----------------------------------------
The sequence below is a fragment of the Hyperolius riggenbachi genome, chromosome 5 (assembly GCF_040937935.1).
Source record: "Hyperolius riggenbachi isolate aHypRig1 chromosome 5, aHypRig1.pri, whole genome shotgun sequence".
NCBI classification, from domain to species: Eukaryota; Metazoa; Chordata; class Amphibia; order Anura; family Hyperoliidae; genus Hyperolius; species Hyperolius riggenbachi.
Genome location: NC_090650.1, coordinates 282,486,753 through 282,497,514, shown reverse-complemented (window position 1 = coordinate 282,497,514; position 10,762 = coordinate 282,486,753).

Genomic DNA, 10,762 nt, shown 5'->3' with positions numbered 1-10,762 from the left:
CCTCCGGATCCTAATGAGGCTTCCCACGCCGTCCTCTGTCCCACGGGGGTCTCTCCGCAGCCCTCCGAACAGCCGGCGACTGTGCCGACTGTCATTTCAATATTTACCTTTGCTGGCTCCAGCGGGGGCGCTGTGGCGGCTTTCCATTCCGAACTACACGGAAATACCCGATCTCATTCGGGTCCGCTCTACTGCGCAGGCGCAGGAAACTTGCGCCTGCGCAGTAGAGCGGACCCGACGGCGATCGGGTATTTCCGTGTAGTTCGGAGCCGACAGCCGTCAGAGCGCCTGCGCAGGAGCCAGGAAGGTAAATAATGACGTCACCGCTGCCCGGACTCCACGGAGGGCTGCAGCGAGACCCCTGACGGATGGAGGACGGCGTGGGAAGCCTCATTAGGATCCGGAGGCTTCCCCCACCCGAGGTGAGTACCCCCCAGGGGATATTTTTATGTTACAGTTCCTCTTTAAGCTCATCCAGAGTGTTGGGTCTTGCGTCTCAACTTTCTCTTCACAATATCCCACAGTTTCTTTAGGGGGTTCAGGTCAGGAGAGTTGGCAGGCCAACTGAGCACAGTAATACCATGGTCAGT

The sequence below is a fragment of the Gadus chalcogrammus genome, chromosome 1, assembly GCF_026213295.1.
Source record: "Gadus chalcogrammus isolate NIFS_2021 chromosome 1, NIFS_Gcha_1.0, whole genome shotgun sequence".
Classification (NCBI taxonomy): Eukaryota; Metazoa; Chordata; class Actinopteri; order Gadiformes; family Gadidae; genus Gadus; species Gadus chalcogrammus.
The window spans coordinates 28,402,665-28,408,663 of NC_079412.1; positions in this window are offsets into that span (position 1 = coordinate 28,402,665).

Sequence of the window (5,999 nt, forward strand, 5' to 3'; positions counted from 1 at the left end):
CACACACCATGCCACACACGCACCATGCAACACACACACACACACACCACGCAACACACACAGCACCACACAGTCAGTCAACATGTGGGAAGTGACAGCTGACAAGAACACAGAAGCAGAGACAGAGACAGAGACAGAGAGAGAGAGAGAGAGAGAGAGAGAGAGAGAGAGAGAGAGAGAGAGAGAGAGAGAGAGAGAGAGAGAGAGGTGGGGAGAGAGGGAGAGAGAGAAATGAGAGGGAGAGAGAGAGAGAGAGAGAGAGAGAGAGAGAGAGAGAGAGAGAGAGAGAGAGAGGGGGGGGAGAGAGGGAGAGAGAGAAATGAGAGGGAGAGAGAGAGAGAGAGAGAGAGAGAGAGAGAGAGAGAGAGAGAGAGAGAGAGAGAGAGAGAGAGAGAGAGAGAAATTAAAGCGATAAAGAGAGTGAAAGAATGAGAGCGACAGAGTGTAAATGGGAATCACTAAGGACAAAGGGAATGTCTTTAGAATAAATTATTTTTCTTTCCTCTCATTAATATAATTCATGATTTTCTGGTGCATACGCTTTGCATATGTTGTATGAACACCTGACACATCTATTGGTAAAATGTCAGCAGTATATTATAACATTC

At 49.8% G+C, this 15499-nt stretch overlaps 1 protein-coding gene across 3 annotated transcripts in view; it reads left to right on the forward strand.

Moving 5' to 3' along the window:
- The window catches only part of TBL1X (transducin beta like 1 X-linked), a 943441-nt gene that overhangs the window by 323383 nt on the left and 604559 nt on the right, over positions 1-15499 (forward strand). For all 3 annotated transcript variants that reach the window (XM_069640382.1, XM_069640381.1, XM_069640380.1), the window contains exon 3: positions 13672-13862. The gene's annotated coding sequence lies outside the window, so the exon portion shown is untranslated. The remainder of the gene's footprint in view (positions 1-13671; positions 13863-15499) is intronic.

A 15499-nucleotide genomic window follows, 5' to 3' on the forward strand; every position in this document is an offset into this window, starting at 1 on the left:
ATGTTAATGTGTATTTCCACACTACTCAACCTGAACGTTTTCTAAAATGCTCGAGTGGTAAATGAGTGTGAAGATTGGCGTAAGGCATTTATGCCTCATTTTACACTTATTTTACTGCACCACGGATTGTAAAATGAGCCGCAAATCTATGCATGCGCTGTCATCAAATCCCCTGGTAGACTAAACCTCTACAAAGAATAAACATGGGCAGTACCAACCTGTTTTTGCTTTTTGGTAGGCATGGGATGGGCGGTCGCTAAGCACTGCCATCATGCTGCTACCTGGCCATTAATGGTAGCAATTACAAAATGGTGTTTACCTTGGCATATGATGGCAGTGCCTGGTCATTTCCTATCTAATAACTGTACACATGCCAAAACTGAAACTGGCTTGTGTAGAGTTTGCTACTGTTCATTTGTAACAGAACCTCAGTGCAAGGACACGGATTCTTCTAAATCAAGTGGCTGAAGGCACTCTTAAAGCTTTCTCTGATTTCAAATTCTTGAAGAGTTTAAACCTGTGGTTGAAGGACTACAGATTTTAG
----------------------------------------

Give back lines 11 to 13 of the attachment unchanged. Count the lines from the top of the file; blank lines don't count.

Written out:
Sequence of the window (5,999 nt, forward strand, 5' to 3'; positions counted from 1 at the left end):
CACACACCATGCCACACACGCACCATGCAACACACACACACACACACCACGCAACACACACAGCACCACACAGTCAGTCAACATGTGGGAAGTGACAGCTGACAAGAACACAGAAGCAGAGACAGAGACAGAGACAGAGAGAGAGAGAGAGAGAGAGAGAGAGAGAGAGAGAGAGAGAGAGAGAGAGAGAGAGAGAGAGAGAGAGAGGTGGGGAGAGAGGGAGAGAGAGAAATGAGAGGGAGAGAGAGAGAGAGAGAGAGAGAGAGAGAGAGAGAGAGAGAGAGAGAGAGAGAGGGGGGGGAGAGAGGGAGAGAGAGAAATGAGAGGGAGAGAGAGAGAGAGAGAGAGAGAGAGAGAGAGAGAGAGAGAGAGAGAGAGAGAGAGAGAGAGAGAGAGAGAGAAATTAAAGCGATAAAGAGAGTGAAAGAATGAGAGCGACAGAGTGTAAATGGGAATCACTAAGGACAAAGGGAATGTCTTTAGAATAAATTATTTTTCTTTCCTCTCATTAATATAATTCATGATTTTCTGGTGCATACGCTTTGCATATGTTGTATGAACACCTGACACATCTATTGGTAAAATGTCAGCAGTATATTATAACATTC

At 49.8% G+C, this 15499-nt stretch overlaps 1 protein-coding gene across 3 annotated transcripts in view; it reads left to right on the forward strand.